In our column One Word, writers expound on their favorite words.
Man with beer, artist unknown, c. 1920
My uncle Henry has killed a lot of people.
In spite of his dark past, and because of it, he’s my favorite American uncle. Since I cherish bilingually, in English and in Spanish, I cherish my uncles and my tíos separately. The border separates us, cleaving family from familia.
My favorite tío was Alvaro. Unlike Henry, he wasn’t a genius. He never killed anybody, though he was known to get rough with English. His favorite T-shirt was a little too tight and its stenciled letters declared LIFE’S A BEACH!
To visit Alvaro, I travel thousands of miles, to a cemetery in Guadalajara. To see Henry, I need only walk a mile from my apartment to a skilled nursing facility beside a hipster barbershop and an Irish pub.
Henry no longer speaks about the people he killed as an artillery officer, but decades ago, he often rambled about them to my father, his little brother. He shared specifics. He described GIs slicing free enemy ears, threading them together, crafting leis of shriveled lobes. He told about exploded water buffalo dripping from trees, pink rain. He talked about calling in an air strike and obliterating everyone and everything in a village, all life wiped out except for a single baby.
When Henry returned to California from Vietnam, the baby followed him. He continued to hear it crying. He looked for that baby everywhere, including underneath his mother’s house.
He couldn’t find it.
Henry hears, sees, and smells things no one else can, and these supernatural powers earned him a diagnosis: paranoid schizophrenia. When I was a kid, Henry’s abilities terrified me. Sitting on a Victorian settee in my grandmother’s house, he’d ramble, jumping from topic to topic: Hidden treasure! Aliens! Murder! Chimpanzees! Radioactivity! Lemons! He smiled and nodded at people I couldn’t see. I feared that his insanity might be contagious. Once I became a teen, my father used Henry’s condition to terrify me into conformity.
“If you keep acting like this,” he’d say about my high school eccentricities, especially my penchant for dressing as though I belonged in Salem, “you’ll end up like Henry.”
As a child, I often found Henry unnerving, but there was something romantic in how he looked and lived, something I eventually came to aspire to. Conjure a weather-beaten Paul Newman with wild emerald eyes, long hair fixed into a ponytail by a resplendent green bow. This bedraggled character wears a tattered leather bomber jacket and an iguana, perched upon his right shoulder, squints at you. That’s Henry. He does avuncular in bohemian, schizoid style.
Avuncular, however, is most often used to describe the villainous father of a lesbian once employed by the Coors Brewing Company: Dick Cheney. In fact, the introduction to Lou Dubose and Jake Bernstein’s biography, Vice, opens with, “Dick Cheney—bald, gray, avuncular …”
The first time I heard that adjective, it was in reference to Cheney. I was watching TV with my friend Cristina, our veep appeared onscreen, and Cristina mentioned something about his avuncular nature. I get angry when others know words I don’t, so I demanded, “Avuncular? What does that mean?”
“Like an uncle,” she explained. I felt schooled and I liked it. I walked to my bookshelf, pulled down the dictionary, and opened it to the a’s. After locating Cristina’s word, I carried the dictionary to my desk and grabbed a pen. In the margin, beside the adjective, I scribbled the vice president’s name.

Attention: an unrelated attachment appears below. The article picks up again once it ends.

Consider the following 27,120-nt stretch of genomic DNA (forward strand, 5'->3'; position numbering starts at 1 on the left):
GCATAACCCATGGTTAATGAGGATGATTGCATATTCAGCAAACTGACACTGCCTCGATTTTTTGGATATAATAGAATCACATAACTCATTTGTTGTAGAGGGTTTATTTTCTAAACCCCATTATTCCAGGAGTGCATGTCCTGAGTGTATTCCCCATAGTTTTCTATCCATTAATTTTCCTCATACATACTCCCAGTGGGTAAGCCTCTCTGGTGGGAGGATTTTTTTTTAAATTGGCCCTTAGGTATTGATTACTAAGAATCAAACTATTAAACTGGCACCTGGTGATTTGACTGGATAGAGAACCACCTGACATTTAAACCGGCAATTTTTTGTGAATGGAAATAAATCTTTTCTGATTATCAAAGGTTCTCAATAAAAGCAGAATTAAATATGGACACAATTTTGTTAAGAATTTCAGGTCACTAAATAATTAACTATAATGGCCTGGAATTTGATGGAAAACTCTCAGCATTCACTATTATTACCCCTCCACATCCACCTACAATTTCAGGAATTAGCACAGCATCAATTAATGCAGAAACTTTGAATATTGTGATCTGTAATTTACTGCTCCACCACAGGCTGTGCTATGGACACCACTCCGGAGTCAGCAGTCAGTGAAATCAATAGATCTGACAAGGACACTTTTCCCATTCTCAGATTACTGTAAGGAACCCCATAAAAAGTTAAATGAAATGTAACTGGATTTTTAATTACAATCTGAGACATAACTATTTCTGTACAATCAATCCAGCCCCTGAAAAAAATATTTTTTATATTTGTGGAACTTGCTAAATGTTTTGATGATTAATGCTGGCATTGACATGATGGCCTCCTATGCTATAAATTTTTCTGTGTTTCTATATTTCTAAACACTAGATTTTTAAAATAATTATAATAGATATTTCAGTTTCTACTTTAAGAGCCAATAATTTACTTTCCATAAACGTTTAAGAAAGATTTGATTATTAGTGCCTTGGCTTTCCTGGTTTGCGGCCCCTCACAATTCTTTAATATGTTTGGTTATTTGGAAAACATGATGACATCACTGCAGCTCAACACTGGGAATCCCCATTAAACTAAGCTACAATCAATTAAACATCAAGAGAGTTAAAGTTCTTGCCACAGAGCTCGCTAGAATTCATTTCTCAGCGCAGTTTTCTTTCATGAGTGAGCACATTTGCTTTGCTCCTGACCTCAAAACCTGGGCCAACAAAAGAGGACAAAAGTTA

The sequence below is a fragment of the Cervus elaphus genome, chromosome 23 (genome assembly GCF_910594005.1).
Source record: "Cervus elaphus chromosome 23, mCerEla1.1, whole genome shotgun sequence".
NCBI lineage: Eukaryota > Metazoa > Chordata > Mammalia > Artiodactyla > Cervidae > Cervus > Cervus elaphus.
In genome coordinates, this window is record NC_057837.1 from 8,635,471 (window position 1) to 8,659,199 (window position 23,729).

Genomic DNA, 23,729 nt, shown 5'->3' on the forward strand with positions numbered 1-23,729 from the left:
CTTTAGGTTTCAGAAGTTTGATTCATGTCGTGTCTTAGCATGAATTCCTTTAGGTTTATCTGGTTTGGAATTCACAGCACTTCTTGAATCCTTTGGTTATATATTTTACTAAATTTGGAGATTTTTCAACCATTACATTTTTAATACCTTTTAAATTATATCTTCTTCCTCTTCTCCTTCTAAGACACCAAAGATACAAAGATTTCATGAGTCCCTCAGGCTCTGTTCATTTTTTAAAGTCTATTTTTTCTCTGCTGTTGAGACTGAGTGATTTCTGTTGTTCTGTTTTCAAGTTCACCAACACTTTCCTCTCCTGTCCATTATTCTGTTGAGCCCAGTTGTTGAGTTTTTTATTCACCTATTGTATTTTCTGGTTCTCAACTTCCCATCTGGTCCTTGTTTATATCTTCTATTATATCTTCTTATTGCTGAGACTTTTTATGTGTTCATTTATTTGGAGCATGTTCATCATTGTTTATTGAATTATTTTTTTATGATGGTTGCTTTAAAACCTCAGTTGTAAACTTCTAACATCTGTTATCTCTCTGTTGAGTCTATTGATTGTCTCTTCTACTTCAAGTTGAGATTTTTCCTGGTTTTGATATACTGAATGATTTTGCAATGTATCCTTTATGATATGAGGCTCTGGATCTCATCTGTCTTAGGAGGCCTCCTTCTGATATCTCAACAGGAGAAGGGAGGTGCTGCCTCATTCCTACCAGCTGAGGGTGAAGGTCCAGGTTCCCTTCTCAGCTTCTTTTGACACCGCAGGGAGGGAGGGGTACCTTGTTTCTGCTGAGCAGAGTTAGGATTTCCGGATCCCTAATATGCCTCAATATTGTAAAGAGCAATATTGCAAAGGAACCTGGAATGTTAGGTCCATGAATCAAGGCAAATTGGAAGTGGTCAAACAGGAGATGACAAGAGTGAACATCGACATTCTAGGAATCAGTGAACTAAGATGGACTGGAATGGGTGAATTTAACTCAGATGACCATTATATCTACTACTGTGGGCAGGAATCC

The Christmas that I was ten years old, Henry gave me the best gift I’ve ever received: a frozen tamale wrapped in a Pope John Paul II T-shirt. Henry saw John Paul at the Los Angeles Coliseum when the wizened Pole was touring America in his twentieth-century sedia gestatoria: the Popemobile. I lost my papal T-shirt in college, along with my virginity. I wept. The shirt meant a lot to me. It meant that in spite of Henry’s intensely different reality, he was very capable of love.
My love for my uncle Henry is nearly patriotic. It’s a devotion akin to nationalism, which makes sense considering that the United States is personified by an uncle. On November 15, 1961, Congress passed a resolution declaring that “in a world hostile to the idea of freedom we must keep alive the cherished values of our way of life.” This goal would be achieved by honoring the “symbol of ‘Uncle Sam’ ” who “was evoked out of the needs of a young Nation, and is linked to a grassroots character.” The resolution legally enshrined an uncle as America, making him an “official and permanent” myth.
In addition to schizophrenia, Henry also suffers from Parkinson’s. Uncle Sam exposed him to Agent Orange. Because of mistreatment and neglect at Veterans Administration–contracted nursing facilities, Henry has become partially paralyzed. He describes the worst of these facility experiences as having been “like the jungle.”
In a world hostile to banal kindness, schizophrenic style, and grassroots flair, Henry clears a path for me. He taught me how to cultivate habits of mind and body. When I had doughnuts and coffee with him last week, I asked him, “What do you think of Uncle Sam?”
He mumbled, “I’m your Uncle Sam.”
“What does Uncle Sam mean to you?” I asked.
Henry replied, “Someone to win the war. They use him in marching bands. Down to receive soldiers.” He paused. Then, he announced, “The wisdom of the day! Hi.”
Myriam Gurba is the author of Mean, a nonfiction novel and memoir. She lives in California and loves cash, succulents, and the elderly.
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